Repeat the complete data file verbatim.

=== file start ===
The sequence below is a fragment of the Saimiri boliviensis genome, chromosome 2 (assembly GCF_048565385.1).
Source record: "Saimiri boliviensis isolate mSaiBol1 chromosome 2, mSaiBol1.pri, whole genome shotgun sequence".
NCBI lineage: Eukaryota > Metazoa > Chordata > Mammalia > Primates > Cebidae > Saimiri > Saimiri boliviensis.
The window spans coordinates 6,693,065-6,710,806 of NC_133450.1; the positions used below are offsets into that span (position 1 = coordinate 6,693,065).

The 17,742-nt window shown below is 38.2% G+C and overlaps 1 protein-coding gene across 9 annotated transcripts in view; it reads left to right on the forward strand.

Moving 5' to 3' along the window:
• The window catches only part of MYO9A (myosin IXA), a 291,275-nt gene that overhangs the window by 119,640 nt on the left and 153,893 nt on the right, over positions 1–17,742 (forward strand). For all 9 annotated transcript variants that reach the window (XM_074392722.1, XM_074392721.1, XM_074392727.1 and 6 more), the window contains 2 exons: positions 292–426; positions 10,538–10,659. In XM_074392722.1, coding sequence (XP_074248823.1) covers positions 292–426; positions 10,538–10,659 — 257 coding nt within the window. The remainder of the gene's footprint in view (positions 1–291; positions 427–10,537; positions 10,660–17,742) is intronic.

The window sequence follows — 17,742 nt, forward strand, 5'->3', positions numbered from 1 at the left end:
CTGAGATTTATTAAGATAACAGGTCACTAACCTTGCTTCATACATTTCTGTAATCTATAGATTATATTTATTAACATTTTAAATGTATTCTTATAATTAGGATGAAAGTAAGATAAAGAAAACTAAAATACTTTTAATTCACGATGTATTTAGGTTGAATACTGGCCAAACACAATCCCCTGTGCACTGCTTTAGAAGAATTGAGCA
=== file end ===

The sequence below is a fragment of the Saimiri boliviensis genome, chromosome 2 (assembly GCF_048565385.1).
Source record: "Saimiri boliviensis isolate mSaiBol1 chromosome 2, mSaiBol1.pri, whole genome shotgun sequence".
NCBI lineage: Eukaryota > Metazoa > Chordata > Mammalia > Primates > Cebidae > Saimiri > Saimiri boliviensis.
The window spans coordinates 6,693,065-6,710,806 of NC_133450.1; the positions used below are offsets into that span (position 1 = coordinate 6,693,065).

The 17,742-nt window shown below is 38.2% G+C and overlaps 1 protein-coding gene across 9 annotated transcripts in view; it reads left to right on the forward strand.

Moving 5' to 3' along the window:
• The window catches only part of MYO9A (myosin IXA), a 291,275-nt gene that overhangs the window by 119,640 nt on the left and 153,893 nt on the right, over positions 1–17,742 (forward strand). For all 9 annotated transcript variants that reach the window (XM_074392722.1, XM_074392721.1, XM_074392727.1 and 6 more), the window contains 2 exons: positions 292–426; positions 10,538–10,659. In XM_074392722.1, coding sequence (XP_074248823.1) covers positions 292–426; positions 10,538–10,659 — 257 coding nt within the window. The remainder of the gene's footprint in view (positions 1–291; positions 427–10,537; positions 10,660–17,742) is intronic.

The window sequence follows — 17,742 nt, forward strand, 5'->3', positions numbered from 1 at the left end:
CTGAGATTTATTAAGATAACAGGTCACTAACCTTGCTTCATACATTTCTGTAATCTATAGATTATATTTATTAACATTTTAAATGTATTCTTATAATTAGGATGAAAGTAAGATAAAGAAAACTAAAATACTTTTAATTCACGATGTATTTAGGTTGAATACTGGCCAAACACAATCCCCTGTGCACTGCTTTAGAAGAATTGAGCA